Updated 7:32 p.m.

New York Democratic Rep. Anthony Weiner maintained Thursday that he does not plan to resign his seat, despite growing calls from members of his own party for the seven-term congressman to step down in the wake of his admission that he conducted inappropriate online communications with at least six women.

“I’m not,” Weiner told a reporter for the New York Post on Thursday when asked if he planned to resign. “I’m going to get back to work as best I can.”

Weiner said that he is working on making amends with his wife, senior State Department aide Huma Abedin, who the New York Times reported Wednesday is pregnant with the couple’s first child.

“Conversations between my wife and me are private, but you know, she’s bearing up well and she’s back at work and she’s doing a great job,” Weiner told the New York Post.

If the decision of whether to remain in office were up to Weiner and his constituents alone, polling suggests that the New York Democrat might be able to ride out the scandal – although the fallout appears to have seriously damaged his hopes for a New York mayoral bid. A NY1-Marist poll earlier this week showed that 51 percent of New Yorkers don’t want Weiner to resign; asked whether they wanted Weiner to pursue a bid for mayor in 2013, 56 percent responded that they did not.

However, the political calculus includes not only Weiner and his district but also national Democrats, who have publicly and privately expressed concern that the nearly two-week-long scandal has distracted from their party’s efforts to focus its message on Republicans’ plans to overhaul Medicare.

Thus far, Democrats have outnumbered Republicans in their calls for their Queens-and-Brooklyn-based colleague to give up his seat: At least eight congressional Democrats have publicly called on Weiner to resign since his admission of the scandal at a teary news conference Monday, while a handful of Republicans, including House Majority Leader Eric Cantor (R-Va.), have said that Weiner should call it quits.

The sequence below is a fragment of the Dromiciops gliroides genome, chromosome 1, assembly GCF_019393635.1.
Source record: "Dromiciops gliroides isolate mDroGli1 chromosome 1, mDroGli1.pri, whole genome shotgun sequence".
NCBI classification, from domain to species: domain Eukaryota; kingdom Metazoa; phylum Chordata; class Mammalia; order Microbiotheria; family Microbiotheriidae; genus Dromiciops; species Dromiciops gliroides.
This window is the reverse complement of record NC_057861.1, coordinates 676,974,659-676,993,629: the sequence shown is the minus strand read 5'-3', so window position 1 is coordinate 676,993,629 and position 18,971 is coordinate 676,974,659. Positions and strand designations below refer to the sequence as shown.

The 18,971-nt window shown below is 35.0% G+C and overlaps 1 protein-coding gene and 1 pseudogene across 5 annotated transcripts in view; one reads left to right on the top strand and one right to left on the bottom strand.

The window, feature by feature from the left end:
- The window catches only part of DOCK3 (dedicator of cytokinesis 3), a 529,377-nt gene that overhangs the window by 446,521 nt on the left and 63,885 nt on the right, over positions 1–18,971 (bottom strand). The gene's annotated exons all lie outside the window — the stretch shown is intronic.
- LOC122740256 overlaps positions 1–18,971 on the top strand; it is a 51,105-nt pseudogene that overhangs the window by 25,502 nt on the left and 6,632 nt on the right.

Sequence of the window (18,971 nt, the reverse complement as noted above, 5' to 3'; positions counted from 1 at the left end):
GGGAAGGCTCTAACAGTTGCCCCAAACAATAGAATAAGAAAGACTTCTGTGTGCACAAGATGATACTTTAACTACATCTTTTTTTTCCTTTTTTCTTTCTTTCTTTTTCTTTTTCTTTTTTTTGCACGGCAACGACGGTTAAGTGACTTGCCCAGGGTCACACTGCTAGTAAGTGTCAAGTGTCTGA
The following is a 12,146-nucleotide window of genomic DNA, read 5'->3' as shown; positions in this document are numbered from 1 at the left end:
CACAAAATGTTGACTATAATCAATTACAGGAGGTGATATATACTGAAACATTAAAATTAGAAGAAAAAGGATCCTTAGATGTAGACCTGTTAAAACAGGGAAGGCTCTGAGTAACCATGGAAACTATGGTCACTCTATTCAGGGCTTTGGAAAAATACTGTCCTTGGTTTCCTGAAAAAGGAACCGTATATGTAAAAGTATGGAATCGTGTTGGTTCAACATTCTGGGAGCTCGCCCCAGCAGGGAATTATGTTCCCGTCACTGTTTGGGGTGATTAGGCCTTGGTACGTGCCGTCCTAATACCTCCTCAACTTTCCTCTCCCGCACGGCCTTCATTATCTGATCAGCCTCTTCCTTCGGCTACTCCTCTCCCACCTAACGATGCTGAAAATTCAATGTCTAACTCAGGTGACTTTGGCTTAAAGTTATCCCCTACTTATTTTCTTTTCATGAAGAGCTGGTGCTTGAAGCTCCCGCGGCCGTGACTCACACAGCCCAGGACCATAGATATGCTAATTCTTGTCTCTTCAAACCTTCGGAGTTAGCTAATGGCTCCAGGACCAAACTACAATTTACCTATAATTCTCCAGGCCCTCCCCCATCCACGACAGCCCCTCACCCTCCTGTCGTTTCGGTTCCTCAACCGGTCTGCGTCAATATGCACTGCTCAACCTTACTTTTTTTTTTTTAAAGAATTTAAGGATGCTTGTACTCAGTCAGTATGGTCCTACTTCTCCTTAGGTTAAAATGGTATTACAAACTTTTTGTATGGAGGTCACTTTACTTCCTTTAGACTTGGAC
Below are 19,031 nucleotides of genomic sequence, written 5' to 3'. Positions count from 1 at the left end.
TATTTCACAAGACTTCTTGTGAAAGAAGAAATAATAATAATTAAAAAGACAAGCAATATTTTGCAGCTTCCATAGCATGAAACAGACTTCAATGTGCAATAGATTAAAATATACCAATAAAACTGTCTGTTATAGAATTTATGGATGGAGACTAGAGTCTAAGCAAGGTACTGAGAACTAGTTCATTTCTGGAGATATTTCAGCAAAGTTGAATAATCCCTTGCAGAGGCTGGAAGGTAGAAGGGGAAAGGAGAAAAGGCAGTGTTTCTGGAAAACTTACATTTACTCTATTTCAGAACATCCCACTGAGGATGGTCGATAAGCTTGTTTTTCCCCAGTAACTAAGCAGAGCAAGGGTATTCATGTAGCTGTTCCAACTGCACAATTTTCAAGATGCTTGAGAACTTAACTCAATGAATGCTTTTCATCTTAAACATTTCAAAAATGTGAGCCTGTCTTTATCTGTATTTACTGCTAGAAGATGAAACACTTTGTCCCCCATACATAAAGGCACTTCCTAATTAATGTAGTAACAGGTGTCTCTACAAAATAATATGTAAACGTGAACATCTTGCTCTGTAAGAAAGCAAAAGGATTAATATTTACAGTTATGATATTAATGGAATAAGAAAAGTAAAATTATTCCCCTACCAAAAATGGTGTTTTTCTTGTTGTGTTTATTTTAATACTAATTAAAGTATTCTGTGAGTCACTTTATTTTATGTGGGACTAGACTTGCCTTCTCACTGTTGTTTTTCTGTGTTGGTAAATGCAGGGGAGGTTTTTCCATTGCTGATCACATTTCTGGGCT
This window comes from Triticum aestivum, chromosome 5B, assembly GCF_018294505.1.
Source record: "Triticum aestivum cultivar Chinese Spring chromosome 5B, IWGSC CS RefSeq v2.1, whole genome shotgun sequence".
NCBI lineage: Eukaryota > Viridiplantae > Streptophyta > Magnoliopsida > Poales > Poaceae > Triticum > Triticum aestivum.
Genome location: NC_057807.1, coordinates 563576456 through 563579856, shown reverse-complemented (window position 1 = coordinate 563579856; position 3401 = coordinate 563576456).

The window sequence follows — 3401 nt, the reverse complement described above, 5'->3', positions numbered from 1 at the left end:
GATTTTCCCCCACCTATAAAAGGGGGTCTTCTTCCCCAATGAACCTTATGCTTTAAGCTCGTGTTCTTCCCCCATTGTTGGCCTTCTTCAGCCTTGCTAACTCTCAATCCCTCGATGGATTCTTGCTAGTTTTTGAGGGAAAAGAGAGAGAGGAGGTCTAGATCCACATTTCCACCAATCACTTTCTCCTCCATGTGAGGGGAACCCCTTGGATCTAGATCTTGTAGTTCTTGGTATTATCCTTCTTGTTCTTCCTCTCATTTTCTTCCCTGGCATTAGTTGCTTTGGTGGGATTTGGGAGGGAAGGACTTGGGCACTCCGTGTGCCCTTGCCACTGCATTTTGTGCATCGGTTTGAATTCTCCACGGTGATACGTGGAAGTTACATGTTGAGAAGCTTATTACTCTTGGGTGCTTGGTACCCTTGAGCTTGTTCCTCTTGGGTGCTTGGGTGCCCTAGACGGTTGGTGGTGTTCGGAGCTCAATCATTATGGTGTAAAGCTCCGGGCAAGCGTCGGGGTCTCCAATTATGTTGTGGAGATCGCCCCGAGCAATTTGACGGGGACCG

Asked Thursday whether he thought Weiner should resign, Rep. Chris Van Hollen (D-Md.), a previous chairman of the Democratic Congressional Campaign Committee, told reporters that he had no comment. Van Hollen did address the Weiner controversy earlier in the day in an interview with Washington’s WTTG-TV.

Meanwhile, the Weiner imbroglio has caused members of Congress to rein in their social networking, The Hill reported Thursday. According to a report by the Web site TweetCongress.org, which tracks congressional use of Twitter, the week of May 28 to June 3 saw a 28 percent drop in the number of tweets from lawmakers compared with the previous week.

Of course, not all members of Congress are as Twitter-savvy as Weiner, as one member, Senate Budget Committee Chairman Kent Conrad (D-N.D.), alluded to in a lighthearted exchange with reporters as he exited a meeting Thursday.

“Do you think I can put those up?” Conrad said, laughing, as he showed reporters several portraits of himself and his wife in formal wear. “The truth is, I wouldn’t know how! I wouldn’t even know how to get on Twitter.”